Courses & Requirements

Summary of Requirements

Semester I - Fall

An advanced seminar focusing on linguistic and translation theory and research as it pertains to interpretation. Topics will vary depending upon current developments in the field.

Students serve as an intern working on all aspects of the research cycle with a data-based interpreting research project run by an experienced scholar or group of scholars. Students will participate in this field work for 50 clock hours per credit hour under the supervision of a Department of Interpretation and Translation faculty member. Student will assume increasing responsibilities on research projects approved by their advisor.

Semester II - Spring

Students serve as an intern working on all aspects of the research cycle with a data-based interpreting research project run by an experienced scholar or group of scholars. Students will participate in this field work for 50 clock hours per credit hour under the supervision of a Department of Interpretation and Translation faculty member. Student will assume increasing responsibilities on research projects approved by their advisor.

An advanced seminar focusing on socio-linguistic and anthropologic theory and research as it pertains to interpretation. Topics will vary depending upon current developments in the field.

This course provides students with an introduction to educational and interpretation philosophies, teaching considerations and techniques, and considerations for faculty responsibilities in academia in the areas of teaching, service, scholarship, and administration. Students will research and analyze program and curriculum design and their interplay with student learning outcomes, teaching Deaf and non-deaf interpreters, and teaching styles. Students will learn procedures for observing classrooms, teachers and students and perform observations. They will learn how learning experiences are planned, the role technology plays in learning experiences, and how to assess reading and course materials. Students will survey teaching techniques for teaching ethics, interpreting skills, assessing student skills, and teaching self-assessment skills.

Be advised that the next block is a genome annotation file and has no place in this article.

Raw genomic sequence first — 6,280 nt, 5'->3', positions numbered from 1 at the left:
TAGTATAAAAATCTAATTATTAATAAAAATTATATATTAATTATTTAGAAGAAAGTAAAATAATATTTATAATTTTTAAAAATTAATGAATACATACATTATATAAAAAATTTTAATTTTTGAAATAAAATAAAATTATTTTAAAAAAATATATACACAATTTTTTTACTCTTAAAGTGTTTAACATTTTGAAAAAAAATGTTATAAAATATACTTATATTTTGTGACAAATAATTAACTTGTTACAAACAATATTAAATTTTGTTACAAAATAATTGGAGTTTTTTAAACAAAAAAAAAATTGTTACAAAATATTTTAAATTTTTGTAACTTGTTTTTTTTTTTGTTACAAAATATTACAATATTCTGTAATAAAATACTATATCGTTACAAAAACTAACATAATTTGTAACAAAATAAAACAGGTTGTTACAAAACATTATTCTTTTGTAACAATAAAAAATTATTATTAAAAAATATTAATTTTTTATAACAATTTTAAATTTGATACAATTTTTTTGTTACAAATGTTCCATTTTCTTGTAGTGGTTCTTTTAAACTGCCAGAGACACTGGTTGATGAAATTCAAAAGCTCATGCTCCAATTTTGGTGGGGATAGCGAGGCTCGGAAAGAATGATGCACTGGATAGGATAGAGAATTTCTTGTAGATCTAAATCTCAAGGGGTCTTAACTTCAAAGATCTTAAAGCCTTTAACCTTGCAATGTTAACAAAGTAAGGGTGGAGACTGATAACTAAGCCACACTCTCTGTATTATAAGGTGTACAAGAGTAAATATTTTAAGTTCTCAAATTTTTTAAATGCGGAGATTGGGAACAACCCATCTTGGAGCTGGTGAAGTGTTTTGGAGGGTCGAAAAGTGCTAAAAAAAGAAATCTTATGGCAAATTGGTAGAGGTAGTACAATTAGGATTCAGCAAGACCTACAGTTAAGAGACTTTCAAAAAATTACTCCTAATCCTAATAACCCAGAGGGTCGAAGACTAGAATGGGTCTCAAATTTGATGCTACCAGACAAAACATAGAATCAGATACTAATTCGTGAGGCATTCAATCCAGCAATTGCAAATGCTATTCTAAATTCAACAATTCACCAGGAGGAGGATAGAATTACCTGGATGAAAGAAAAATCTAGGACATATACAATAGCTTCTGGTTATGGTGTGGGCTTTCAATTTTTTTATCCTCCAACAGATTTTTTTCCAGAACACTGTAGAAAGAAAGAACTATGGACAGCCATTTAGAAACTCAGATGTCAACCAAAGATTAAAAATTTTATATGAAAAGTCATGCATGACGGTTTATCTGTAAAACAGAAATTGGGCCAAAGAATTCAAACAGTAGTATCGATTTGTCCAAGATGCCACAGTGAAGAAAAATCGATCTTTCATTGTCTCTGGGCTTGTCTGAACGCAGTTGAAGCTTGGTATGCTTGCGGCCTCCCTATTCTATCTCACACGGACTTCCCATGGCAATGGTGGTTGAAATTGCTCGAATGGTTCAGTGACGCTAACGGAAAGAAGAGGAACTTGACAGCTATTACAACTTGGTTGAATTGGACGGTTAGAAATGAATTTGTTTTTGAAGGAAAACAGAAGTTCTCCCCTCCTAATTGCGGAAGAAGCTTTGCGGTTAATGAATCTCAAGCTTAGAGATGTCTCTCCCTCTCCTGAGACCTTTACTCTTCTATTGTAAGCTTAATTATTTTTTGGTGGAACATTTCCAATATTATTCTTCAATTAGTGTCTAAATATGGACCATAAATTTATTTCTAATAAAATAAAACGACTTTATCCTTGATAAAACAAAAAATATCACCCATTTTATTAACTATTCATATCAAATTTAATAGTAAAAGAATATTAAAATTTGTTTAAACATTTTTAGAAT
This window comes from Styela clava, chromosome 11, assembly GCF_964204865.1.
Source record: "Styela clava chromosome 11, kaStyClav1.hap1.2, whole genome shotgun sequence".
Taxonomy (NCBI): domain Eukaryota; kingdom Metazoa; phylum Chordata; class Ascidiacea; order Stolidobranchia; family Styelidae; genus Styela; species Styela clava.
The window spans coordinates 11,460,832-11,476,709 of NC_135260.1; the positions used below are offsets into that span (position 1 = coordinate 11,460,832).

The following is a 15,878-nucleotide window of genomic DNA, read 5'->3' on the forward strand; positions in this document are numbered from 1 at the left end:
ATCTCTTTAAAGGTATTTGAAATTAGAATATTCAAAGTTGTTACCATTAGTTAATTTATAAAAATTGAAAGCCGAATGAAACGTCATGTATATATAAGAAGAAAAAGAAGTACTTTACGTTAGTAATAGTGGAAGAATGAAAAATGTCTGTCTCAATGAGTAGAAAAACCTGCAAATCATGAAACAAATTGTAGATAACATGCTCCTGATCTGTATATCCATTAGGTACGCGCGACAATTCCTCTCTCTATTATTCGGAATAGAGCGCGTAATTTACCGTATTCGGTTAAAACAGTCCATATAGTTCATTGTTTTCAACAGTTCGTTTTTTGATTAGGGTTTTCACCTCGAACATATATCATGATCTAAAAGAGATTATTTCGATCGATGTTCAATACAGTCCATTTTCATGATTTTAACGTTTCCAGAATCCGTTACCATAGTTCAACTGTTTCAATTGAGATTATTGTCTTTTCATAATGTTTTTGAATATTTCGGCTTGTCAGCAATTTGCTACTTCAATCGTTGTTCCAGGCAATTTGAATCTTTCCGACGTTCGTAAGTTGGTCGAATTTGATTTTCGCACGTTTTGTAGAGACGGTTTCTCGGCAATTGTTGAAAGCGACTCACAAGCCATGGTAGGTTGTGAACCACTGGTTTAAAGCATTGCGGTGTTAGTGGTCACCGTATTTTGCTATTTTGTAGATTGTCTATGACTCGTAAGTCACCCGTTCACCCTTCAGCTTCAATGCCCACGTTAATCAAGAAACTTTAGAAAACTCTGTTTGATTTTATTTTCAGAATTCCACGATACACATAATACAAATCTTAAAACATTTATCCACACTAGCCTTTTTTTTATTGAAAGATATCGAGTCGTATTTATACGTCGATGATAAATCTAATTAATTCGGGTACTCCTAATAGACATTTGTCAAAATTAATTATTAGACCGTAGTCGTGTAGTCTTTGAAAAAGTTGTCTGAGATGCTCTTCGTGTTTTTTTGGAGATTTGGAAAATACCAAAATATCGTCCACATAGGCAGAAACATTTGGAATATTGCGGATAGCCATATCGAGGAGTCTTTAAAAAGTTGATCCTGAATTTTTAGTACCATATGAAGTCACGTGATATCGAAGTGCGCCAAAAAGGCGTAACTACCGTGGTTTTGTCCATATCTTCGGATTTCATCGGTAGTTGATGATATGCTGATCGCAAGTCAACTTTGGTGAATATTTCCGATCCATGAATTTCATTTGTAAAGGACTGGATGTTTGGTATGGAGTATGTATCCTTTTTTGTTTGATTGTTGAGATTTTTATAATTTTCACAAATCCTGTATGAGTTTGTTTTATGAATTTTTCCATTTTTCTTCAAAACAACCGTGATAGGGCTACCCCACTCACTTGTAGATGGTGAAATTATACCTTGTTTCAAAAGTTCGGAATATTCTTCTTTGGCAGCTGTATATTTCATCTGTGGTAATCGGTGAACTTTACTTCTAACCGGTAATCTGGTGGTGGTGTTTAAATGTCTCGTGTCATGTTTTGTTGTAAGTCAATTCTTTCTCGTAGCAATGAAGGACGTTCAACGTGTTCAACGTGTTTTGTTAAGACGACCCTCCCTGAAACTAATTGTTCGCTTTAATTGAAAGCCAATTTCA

Semester III - Fall

An advanced seminar focusing on cognitive and psychological dimensions of the interpreting process. Topics will vary depending upon current developments in the field.

This course builds on INT 821 and provides students with hands-on opportunities to put into practice what they have been learning. Students will address the issues of course design, classroom teaching, and assessment by co-teaching courses with department faculty. Learning experiences will address issues including, but not limited to, student learning outcomes, ethics, skill development, self-assessment, attitude and interpreting skills, use of technology, use and development of materials, grading, academic integrity, and classroom activities. They will conduct evaluation of teaching interpreting through action research in the classroom.

Students serve as an intern working on all aspects of the research cycle with a data-based interpreting research project run by an experienced scholar or group of scholars. Students will participate in this field work for 50 clock hours per credit hour under the supervision of a Department of Interpretation and Translation faculty member. Student will assume increasing responsibilities on research projects, at a professional level, as approved by their advisor.

Semester IV - Spring

Students serve as an intern working on all aspects of the research cycle with data-based interpreting research project run by an experienced scholar or group of scholars. Students will participate in this field work for 50 clock hours per credit hour under the supervision of a Department of Interpretation faculty member. Student will assume increasing responsibilities on research projects, at an professional level, as approved by their advisor.